China will allow horse racing and sports lotteries on the southern island of Hainan, as part of efforts to turn the province into the mainland’s biggest pilot free-trade port.
Will Hainan lure away local horse-racing fans and pose a threat to the Hong Kong Jockey Club?
I believe that is unlikely. Based on statistics in the United States, Britain, Japan and the Middle East, horse racing patrons are largely locals.
Hong Kong is no exception: locals account for more than 90 percent of the aggregate pool of bettors of the Hong Kong Jockey Club.
Local horse racing fans have a strong connection with horses and jockeys in Hong Kong; races in Hainan are unlikely to interest them.
Regarding new types of sports lotteries, the initiative was first put forward by China’s State Council in 2009. The Hainan provincial government has already started a pilot program, offering sports lotteries for the Tour of Hainan, an annual bicycle racing event on the island.
Hainan is expected to expand the sports lottery business to cover more events, such as beach volleyball, national football and volleyball leagues or international games like the FIFA World Cup.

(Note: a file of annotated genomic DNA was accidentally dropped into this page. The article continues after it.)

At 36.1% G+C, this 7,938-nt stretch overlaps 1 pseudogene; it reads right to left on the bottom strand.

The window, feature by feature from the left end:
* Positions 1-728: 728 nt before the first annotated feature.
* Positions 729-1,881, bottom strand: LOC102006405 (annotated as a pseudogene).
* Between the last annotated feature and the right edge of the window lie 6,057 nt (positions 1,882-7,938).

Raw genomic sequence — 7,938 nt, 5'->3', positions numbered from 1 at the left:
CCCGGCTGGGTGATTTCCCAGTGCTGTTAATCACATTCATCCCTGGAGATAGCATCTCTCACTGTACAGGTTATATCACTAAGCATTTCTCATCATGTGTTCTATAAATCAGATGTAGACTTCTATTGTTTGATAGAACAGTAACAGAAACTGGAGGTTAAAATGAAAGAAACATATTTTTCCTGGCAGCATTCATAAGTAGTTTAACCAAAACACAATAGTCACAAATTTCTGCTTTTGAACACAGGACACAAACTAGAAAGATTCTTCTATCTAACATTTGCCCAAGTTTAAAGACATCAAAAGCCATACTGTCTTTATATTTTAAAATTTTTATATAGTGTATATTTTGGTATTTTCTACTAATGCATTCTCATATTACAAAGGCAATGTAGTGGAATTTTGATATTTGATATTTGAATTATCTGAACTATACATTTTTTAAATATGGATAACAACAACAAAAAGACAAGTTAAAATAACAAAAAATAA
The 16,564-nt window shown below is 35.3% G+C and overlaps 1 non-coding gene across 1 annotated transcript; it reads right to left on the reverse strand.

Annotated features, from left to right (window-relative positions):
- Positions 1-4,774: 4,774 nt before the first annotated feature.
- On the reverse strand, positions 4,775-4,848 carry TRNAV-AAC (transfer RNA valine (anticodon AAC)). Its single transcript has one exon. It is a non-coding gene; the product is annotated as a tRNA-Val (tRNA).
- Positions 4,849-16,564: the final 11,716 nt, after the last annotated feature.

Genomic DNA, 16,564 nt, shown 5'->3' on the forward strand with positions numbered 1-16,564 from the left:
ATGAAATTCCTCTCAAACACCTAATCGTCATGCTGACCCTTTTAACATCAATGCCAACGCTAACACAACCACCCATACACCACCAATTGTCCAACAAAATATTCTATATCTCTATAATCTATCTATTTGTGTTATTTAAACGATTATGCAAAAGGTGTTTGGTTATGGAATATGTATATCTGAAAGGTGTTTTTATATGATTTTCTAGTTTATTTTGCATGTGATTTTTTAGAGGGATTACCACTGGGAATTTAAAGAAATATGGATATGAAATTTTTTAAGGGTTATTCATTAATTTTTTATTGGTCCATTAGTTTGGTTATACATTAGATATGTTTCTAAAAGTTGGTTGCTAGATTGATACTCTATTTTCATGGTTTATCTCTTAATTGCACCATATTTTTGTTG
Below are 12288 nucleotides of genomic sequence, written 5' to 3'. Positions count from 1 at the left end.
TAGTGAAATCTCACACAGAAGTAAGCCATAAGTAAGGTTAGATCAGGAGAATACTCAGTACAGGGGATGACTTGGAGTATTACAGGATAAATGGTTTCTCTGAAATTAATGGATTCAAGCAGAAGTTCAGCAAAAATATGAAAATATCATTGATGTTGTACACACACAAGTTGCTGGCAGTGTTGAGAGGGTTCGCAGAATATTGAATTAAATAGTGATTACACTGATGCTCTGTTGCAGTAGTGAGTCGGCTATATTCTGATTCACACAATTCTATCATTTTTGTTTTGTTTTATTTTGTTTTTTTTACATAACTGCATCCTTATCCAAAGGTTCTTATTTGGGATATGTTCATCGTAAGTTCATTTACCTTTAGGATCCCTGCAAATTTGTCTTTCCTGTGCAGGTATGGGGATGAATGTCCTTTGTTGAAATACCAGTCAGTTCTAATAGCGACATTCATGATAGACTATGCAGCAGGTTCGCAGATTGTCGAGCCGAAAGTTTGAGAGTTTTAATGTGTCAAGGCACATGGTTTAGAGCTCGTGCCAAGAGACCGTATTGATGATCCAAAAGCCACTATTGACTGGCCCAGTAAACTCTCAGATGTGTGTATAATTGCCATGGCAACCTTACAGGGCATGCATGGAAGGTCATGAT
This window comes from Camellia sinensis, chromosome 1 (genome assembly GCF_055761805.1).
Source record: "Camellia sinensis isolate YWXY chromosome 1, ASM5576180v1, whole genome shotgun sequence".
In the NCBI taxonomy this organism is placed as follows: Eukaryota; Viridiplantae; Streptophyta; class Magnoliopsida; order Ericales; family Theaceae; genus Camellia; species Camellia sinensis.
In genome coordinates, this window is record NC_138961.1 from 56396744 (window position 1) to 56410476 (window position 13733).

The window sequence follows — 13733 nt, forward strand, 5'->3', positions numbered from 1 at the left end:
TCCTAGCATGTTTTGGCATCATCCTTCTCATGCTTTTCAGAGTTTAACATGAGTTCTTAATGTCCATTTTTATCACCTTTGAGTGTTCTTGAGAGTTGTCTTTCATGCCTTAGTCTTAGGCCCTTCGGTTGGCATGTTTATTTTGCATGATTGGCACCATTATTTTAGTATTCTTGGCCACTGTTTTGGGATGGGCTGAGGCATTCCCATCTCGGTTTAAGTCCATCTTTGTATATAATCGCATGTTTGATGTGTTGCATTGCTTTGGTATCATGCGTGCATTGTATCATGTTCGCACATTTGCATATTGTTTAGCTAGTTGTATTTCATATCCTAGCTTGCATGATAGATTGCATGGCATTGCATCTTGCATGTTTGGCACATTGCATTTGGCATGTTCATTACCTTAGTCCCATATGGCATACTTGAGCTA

For Macau gaming firms, the good news is that Hainan won’t be allowed to open casinos any time soon as some had speculated.
However, there is another emerging threat to Macau’s casino business: mobile games.
American millennials (those born between 1980 and 2000) are far less interested in going to a casino than Generation X and baby boomers, according to a 2016 research by Stockholm University. Instead, they are more drawn to video and mobile games.
So it remains uncertain whether casinos can attract the young generation.
Some casinos in Las Vegas are planning to introduce computer games to let gamers play popular games such as Call of Duty, Angry Birds and Candy Crush in their establishments as part of their efforts to lure young customers.
Some are studying the feasibility of opening e-sports betting businesses to help the industry keep up with the times.
This article appeared in the Hong Kong Economic Journal on April 17
Translation by Julie Zhu
[Chinese version 中文版]
– Contact us at engli[email protected]